Widespread harassment being 'swept under the carpet' - former lawyer Olivia Wensley

A former lawyer says some members of the legal profession are helping to hide their colleagues’ bullying and harassing behaviour.

A survey of 300 members of the Criminal Bar Association found 88 percent had experienced or witnessed bullying or harassment - but only 16 percent had reported it.

Olivia Wensley, a former lawyer who has recently spoken out about her own experiences of sexual harassment, told Newshub Nation that people in the industry are turning a blind eye and using non-disclosure agreements to silence victims.

"There are firms that are hiding these perpetrators, who are practising today," she said.

"They sweep it under the carpet. Of course, why wouldn't they? They're not being watched. It needs to be made patently clear exactly what they must report,” she told host Lisa Owen.

“The main problem is the legal profession here is small, everyone knows each other, and there are grave career implications if you speak out.”

Elizabeth Hall, from the Criminal Bar Association, said some respondents were afraid of becoming the "focus or the target" if they reported the behaviour.

"There's also a perception that it won't make any difference. This is a cultural thing. This is an ingrained way of treating people. If I complain, that person's not going to change."

Law Society President Kathryn Beck said it was a significant problem that the Society hasn’t received any formal complaints of sexual harassment in the workplace, despite reports of widespread problems.

"We've got a regulatory working group looking at our current system, but not just the regulatory framework; at actually how our processes and practices work within that. Dame Silvia Cartwright will be chairing it, and she will be looking at one, how we receive and deal with complaints, how we support victims when they've made a complaint, and then secondly, the action that we can take within that.”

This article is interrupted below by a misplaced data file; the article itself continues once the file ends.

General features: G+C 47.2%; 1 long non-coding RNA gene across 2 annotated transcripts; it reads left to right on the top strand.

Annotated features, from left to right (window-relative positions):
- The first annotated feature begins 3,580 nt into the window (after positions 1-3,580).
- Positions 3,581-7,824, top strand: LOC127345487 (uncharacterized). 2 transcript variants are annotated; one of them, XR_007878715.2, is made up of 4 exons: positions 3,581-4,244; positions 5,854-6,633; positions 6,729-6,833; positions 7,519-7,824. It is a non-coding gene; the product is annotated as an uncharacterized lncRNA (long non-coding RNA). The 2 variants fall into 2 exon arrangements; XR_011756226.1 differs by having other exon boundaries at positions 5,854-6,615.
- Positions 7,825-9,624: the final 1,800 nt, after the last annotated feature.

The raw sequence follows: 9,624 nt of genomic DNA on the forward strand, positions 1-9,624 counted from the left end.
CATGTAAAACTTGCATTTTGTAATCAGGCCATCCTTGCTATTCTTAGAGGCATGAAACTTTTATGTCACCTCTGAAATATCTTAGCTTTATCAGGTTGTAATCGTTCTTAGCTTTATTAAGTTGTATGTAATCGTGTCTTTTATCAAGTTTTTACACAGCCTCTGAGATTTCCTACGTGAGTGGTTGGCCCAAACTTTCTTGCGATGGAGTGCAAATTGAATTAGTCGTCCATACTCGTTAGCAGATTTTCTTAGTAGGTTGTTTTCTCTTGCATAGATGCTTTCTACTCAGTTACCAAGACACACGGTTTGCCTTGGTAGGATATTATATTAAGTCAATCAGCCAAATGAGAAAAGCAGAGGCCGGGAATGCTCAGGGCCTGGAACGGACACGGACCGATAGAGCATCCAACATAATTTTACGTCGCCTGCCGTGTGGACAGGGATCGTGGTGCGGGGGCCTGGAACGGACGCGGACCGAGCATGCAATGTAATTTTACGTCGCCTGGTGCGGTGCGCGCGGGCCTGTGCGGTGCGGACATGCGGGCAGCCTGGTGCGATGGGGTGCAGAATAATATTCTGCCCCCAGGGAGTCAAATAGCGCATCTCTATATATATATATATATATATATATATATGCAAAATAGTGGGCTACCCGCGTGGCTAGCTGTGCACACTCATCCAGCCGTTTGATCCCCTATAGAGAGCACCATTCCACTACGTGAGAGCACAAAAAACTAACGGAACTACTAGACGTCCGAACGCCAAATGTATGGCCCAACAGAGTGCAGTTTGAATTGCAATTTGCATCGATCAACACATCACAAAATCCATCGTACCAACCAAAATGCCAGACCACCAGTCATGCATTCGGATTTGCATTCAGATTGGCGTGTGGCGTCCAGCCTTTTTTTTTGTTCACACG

But Ms Wensley wants independent regulation of the legal profession, with harsher penalties for under reporting.

"I don't think that it's right that the Law Society that is responsible for issuing practising certificates is also the same society monitoring it. I'm sorry, there's a huge conflict there," she said.

"[Victims] can't be reporting to the society that their bread and butter comes from. I'm telling you now, that is the fear. I have been contacted by hundreds of women and men, and they cannot speak out because of their career repercussions. They are afraid."

Ms Wensley said the only way to tackle underreporting was to impose serious consequences for individuals and law firms who cover up offending.

"Hit these people in the pocket. If you hit firms and offenders in the pocket, you're going to see real change. It's a huge problem. There are so many vulnerable people - I used to be one of them - in this profession who cannot speak out.

"You get moved on very quickly if you rock the boat. Lawyers are replaceable. There's an endless supply of graduates. You can be out the door within seconds if you dare upset anything, so you have to put up and shut up."

Ministry of Justice Andrew Little recently warned the Law Society he would conduct an independent inquiry if the matter was not dealt with effectively.

Human Rights Commissioner Jackie Blue said an external inquiry would be justified: "You need someone looking from the outside in at what's happening. It's a huge issue… There could be a very real place for an independent review, and that wouldn't be a bad thing to happen."

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